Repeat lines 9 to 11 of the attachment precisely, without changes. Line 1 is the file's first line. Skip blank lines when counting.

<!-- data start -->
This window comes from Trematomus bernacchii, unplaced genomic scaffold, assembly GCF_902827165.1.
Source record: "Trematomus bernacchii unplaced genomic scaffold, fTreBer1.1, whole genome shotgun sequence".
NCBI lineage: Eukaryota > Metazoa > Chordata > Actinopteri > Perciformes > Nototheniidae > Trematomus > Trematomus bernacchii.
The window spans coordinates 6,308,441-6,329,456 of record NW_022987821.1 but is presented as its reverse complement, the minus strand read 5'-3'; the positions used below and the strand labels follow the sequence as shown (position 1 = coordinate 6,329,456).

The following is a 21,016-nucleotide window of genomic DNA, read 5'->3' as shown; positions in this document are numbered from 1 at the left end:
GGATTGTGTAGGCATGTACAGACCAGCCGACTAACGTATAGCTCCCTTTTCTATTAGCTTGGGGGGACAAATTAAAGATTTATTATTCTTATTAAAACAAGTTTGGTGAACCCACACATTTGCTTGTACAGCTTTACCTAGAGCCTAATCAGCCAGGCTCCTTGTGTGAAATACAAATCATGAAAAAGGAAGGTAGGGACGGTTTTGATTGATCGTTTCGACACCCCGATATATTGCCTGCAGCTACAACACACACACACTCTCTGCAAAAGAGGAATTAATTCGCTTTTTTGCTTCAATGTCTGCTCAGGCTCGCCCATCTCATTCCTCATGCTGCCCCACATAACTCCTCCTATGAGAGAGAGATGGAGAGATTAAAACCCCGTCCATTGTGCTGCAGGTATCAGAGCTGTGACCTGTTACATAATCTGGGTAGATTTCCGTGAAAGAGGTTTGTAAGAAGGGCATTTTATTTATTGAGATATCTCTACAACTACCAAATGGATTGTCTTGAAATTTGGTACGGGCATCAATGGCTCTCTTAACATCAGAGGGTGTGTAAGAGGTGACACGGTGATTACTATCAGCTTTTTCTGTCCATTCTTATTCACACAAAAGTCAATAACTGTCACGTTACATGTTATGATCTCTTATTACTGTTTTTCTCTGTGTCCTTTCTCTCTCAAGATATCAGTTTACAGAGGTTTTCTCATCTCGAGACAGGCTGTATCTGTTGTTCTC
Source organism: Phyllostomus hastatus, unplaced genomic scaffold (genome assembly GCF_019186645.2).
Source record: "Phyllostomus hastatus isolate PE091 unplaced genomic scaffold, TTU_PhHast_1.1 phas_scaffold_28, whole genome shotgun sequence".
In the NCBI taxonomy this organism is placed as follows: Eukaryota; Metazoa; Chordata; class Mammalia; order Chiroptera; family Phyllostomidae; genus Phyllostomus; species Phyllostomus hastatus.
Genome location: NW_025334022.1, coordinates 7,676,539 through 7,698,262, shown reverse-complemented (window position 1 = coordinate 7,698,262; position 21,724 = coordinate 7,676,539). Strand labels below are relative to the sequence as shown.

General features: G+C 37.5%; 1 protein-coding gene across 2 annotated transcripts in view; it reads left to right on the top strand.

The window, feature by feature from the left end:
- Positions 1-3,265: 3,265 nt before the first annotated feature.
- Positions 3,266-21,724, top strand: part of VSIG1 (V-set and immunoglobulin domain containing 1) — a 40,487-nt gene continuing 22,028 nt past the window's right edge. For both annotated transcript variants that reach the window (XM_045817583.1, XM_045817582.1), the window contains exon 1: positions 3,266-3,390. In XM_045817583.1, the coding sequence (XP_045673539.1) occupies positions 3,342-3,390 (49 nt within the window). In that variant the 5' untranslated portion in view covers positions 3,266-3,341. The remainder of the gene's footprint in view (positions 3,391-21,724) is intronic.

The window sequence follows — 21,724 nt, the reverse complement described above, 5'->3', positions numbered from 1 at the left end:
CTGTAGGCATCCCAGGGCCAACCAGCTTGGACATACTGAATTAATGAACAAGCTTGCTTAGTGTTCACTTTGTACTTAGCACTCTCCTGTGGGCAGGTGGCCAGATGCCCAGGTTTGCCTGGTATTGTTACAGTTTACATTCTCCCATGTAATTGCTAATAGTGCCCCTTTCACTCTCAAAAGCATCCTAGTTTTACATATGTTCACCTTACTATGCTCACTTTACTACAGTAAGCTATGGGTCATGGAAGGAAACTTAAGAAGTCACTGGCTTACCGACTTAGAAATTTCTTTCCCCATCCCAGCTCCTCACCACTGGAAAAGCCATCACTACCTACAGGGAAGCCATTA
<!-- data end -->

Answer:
In the NCBI taxonomy this organism is placed as follows: Eukaryota; Metazoa; Chordata; class Mammalia; order Chiroptera; family Phyllostomidae; genus Phyllostomus; species Phyllostomus hastatus.
Genome location: NW_025334022.1, coordinates 7,676,539 through 7,698,262, shown reverse-complemented (window position 1 = coordinate 7,698,262; position 21,724 = coordinate 7,676,539). Strand labels below are relative to the sequence as shown.

General features: G+C 37.5%; 1 protein-coding gene across 2 annotated transcripts in view; it reads left to right on the top strand.